Kevin Noonan | Tuesday, October 9, 2012
I don’t vote.
I’ve never voted before. I don’t really care; it seems like a waste of time to me. I wasn’t 18 for the last presidential election, but I probably wouldn’t have voted anyways. I could’ve sent in absentee ballots for the 2010 congressional elections, but I didn’t.
I get most of my political news from “The Daily Show with Jon Stewart.” I didn’t watch the debate. I watched “South Park” instead.
I get lots of emails and Facebook invites to lectures, seminars and discussions on different political and social issues on campus, but I don’t go. I don’t even read the email. If I open something and see it’s been sent to a listserv, I just keep on going with my life.
I’m registered as an independent, and I say that it’s because I don’t want to be locked into a party, it’s really mostly because I don’t want anyone calling me asking for money.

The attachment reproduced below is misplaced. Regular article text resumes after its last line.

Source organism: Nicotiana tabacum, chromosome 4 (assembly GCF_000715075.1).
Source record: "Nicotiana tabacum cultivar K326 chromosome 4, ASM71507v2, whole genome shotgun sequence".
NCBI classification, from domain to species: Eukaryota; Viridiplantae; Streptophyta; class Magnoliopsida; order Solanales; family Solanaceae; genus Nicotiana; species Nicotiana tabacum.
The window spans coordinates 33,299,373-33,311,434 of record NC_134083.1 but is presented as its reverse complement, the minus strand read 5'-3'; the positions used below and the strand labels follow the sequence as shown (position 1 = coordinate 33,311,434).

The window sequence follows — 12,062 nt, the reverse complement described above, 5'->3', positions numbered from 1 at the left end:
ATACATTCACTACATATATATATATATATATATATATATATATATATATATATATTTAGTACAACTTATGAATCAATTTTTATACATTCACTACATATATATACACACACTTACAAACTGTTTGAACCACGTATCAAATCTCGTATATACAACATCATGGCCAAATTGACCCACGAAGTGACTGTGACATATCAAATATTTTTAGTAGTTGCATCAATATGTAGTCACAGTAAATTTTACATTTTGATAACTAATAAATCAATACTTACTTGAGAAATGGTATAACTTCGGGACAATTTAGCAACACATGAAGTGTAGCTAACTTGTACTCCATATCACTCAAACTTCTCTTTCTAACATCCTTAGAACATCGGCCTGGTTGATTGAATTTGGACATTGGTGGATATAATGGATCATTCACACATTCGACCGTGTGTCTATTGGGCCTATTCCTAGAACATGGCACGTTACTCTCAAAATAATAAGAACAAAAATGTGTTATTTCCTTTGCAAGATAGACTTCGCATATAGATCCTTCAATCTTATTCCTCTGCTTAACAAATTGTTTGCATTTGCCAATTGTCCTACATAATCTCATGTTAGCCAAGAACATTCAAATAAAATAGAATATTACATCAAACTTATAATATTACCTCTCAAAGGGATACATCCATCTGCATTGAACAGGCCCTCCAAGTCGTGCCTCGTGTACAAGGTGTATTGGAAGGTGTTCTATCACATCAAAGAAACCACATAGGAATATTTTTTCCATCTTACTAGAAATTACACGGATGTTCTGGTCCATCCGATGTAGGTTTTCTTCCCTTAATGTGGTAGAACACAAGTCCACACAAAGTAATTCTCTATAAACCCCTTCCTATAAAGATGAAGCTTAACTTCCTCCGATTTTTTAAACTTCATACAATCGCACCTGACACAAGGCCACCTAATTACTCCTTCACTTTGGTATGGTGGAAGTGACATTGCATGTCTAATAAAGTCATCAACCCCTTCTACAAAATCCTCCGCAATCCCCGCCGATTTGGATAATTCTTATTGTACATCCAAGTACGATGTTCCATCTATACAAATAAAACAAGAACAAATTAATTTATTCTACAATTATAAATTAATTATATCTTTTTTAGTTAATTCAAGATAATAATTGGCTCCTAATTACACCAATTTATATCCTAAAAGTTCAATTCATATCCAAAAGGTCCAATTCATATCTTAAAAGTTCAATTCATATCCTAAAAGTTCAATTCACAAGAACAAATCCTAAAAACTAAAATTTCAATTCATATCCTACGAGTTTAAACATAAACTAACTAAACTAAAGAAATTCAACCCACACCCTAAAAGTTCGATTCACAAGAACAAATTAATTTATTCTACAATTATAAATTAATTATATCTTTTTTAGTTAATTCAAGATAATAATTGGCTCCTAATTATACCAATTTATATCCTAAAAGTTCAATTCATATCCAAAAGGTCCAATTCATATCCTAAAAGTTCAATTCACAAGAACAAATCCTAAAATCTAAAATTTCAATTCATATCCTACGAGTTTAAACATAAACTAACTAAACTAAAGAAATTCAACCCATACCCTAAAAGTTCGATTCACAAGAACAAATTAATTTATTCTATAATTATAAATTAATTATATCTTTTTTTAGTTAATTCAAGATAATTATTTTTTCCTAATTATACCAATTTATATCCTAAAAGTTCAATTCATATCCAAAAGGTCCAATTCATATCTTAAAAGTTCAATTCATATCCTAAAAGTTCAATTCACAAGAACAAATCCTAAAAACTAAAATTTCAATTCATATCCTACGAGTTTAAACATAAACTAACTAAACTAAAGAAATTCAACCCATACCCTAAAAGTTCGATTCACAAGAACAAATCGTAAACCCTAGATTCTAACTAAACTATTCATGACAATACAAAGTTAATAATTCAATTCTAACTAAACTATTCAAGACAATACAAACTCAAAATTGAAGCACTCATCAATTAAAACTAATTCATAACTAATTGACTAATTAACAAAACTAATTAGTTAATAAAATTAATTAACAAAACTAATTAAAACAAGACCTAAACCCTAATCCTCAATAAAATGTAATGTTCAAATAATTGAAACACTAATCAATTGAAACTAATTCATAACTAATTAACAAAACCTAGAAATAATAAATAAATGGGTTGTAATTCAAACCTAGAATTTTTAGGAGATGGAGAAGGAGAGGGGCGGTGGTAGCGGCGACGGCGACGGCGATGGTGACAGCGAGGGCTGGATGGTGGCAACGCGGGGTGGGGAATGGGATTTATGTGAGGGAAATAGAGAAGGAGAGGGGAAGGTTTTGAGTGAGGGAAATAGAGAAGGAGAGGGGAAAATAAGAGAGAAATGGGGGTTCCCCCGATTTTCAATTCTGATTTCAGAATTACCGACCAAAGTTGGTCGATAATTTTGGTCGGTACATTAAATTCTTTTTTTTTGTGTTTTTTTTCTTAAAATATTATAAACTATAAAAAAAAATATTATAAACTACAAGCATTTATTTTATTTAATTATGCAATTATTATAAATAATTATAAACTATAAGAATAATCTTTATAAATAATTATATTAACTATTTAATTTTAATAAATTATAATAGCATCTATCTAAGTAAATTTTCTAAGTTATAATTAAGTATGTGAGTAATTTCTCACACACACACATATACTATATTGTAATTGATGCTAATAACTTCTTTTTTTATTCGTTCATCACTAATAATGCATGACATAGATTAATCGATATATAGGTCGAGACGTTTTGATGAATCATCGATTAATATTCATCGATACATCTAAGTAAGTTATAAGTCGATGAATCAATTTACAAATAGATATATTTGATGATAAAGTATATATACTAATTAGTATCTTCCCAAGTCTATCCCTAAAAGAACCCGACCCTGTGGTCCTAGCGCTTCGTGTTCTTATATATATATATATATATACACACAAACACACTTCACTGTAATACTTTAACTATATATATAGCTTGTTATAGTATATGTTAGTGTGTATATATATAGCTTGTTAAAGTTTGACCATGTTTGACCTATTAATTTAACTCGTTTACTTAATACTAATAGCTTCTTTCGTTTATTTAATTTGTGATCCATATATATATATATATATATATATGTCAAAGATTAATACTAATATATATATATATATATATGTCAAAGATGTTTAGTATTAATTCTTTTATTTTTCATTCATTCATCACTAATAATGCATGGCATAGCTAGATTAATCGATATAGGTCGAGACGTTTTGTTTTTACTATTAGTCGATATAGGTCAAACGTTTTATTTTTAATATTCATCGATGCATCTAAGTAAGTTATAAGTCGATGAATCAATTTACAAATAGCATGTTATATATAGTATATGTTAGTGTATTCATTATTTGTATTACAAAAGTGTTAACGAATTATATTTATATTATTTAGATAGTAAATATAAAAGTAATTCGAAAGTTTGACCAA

I couldn’t tell you who my governor is, let alone my senators or congressman.
But I don’t think my country’s perfect.
I think it’s weird that we have so much debt.
I know that our education system could be better.
I don’t like that we can’t even talk about higher taxes for the extremely wealthy.
I’m not sure how I feel about the whole health care thing, but I’m also not sure how cool it is that so many people are uninsured.
The whole equal marriage rights thing seems like more of a fairness issue than a moral one to me.
I’d really like to get a job some day, and I don’t particularly want anyone in my family to lose theirs, so the unemployment numbers scare me a little bit.
I have opinions. There are things that matter to me.
But a smart, albeit annoying, voter would say to me, “You don’t vote so you shouldn’t complain.” And they would be correct.
Sometimes in order to move yourself forward as a person it’s important to be plainly honest with yourself.
I am a child of my generation. I’m disillusioned with my country’s politics, from the way they’re played out to the way they’re covered in the media to the way they’re talked about in public conversations, to the point of total apathy.
But I suppose the only way I’ll ever feel better about it is if I get off my lazy butt and do something about it.
So yeah, I don’t vote. But maybe I should.
Contact Kevin Noonan at firstname.lastname@example.org
The views expressed in the Inside Column are those of the author and not necessarily those of The Observer.